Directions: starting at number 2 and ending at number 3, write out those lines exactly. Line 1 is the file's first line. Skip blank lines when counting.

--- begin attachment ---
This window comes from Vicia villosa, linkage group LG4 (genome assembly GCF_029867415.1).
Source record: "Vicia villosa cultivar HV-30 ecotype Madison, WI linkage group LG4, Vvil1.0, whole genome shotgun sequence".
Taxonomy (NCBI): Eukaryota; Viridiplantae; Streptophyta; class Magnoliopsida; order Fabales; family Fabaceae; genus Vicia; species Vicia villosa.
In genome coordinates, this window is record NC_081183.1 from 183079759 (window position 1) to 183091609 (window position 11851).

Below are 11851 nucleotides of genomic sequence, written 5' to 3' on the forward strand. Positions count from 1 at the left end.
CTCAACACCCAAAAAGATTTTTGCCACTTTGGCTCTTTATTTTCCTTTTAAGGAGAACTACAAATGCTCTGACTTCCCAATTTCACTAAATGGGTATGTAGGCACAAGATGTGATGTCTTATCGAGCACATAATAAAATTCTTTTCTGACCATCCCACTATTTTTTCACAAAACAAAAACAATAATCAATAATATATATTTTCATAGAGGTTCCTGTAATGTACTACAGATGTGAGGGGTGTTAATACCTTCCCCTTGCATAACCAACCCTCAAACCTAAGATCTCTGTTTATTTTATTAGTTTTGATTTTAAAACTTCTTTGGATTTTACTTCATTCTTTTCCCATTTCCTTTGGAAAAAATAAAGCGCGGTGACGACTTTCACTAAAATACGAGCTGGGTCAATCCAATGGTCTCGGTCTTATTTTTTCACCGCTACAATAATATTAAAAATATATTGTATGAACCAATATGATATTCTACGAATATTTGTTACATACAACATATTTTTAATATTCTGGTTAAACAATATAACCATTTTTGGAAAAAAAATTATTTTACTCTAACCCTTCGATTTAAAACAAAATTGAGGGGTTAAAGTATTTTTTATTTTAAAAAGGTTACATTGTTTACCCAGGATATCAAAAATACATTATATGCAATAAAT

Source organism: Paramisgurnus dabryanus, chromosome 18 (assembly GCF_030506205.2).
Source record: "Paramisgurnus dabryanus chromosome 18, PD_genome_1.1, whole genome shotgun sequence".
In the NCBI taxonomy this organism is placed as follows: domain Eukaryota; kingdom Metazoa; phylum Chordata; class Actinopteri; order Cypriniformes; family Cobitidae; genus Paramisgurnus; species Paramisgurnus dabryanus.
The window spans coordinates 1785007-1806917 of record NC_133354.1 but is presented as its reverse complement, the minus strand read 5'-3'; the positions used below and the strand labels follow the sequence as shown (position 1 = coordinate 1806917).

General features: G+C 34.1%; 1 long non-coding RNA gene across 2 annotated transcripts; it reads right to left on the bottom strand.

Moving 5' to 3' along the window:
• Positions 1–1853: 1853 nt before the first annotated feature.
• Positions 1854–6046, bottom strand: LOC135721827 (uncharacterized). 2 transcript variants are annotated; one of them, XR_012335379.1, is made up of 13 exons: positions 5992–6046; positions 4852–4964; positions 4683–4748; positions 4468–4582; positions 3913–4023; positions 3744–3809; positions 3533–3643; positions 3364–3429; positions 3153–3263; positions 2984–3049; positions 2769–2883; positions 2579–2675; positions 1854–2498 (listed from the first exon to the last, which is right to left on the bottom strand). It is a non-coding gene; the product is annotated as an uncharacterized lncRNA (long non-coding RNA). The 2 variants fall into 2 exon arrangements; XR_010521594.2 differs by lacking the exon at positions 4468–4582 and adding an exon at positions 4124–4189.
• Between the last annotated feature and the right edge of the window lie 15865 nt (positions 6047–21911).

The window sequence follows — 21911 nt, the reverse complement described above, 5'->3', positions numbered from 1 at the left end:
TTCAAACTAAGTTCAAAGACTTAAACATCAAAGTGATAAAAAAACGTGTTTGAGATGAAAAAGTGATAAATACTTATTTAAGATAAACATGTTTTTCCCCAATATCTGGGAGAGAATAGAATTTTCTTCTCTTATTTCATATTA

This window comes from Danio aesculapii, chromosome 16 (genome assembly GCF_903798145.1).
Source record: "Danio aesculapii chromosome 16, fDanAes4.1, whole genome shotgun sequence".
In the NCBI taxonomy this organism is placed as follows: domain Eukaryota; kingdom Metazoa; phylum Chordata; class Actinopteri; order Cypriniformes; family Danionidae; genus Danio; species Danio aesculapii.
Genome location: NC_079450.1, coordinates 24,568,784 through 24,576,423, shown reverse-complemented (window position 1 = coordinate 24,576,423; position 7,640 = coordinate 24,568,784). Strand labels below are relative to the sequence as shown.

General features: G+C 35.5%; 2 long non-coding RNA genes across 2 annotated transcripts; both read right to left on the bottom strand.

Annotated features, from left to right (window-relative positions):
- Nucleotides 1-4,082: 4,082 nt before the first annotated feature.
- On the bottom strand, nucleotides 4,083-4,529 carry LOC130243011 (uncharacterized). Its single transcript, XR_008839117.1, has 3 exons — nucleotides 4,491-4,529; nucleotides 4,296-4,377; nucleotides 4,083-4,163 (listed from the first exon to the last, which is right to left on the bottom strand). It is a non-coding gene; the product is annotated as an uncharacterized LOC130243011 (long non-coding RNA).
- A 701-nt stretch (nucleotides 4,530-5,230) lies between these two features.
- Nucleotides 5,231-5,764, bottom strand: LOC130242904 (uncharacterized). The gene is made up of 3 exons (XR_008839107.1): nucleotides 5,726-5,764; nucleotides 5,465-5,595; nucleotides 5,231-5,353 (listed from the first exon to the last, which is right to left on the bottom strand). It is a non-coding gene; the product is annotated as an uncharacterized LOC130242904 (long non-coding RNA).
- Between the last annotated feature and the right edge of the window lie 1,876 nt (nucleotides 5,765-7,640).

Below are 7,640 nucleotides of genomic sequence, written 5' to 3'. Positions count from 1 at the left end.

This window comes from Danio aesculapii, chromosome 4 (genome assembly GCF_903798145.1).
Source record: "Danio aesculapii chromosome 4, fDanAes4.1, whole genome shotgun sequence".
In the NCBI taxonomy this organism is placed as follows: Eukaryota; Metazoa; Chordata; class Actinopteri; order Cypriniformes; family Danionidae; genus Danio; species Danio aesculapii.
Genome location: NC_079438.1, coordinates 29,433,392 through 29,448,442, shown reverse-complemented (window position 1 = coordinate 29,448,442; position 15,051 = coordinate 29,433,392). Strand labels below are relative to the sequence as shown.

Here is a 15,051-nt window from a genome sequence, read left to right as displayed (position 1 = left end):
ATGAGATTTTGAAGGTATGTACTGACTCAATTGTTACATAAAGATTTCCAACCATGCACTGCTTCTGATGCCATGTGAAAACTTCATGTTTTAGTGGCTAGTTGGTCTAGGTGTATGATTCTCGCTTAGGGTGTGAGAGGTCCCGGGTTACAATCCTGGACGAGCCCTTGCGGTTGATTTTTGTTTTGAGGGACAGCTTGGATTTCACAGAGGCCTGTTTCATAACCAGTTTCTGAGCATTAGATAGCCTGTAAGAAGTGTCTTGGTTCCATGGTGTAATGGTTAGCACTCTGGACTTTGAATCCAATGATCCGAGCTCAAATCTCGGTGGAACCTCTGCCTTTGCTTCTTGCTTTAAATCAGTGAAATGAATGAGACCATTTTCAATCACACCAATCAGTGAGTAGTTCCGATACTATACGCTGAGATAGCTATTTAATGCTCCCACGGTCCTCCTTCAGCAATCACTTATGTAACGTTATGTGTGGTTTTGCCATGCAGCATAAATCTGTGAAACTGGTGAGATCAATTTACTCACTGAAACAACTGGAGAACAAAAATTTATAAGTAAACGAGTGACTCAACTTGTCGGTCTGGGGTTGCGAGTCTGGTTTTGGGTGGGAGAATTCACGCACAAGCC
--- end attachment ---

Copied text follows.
Source record: "Vicia villosa cultivar HV-30 ecotype Madison, WI linkage group LG4, Vvil1.0, whole genome shotgun sequence".
Taxonomy (NCBI): Eukaryota; Viridiplantae; Streptophyta; class Magnoliopsida; order Fabales; family Fabaceae; genus Vicia; species Vicia villosa.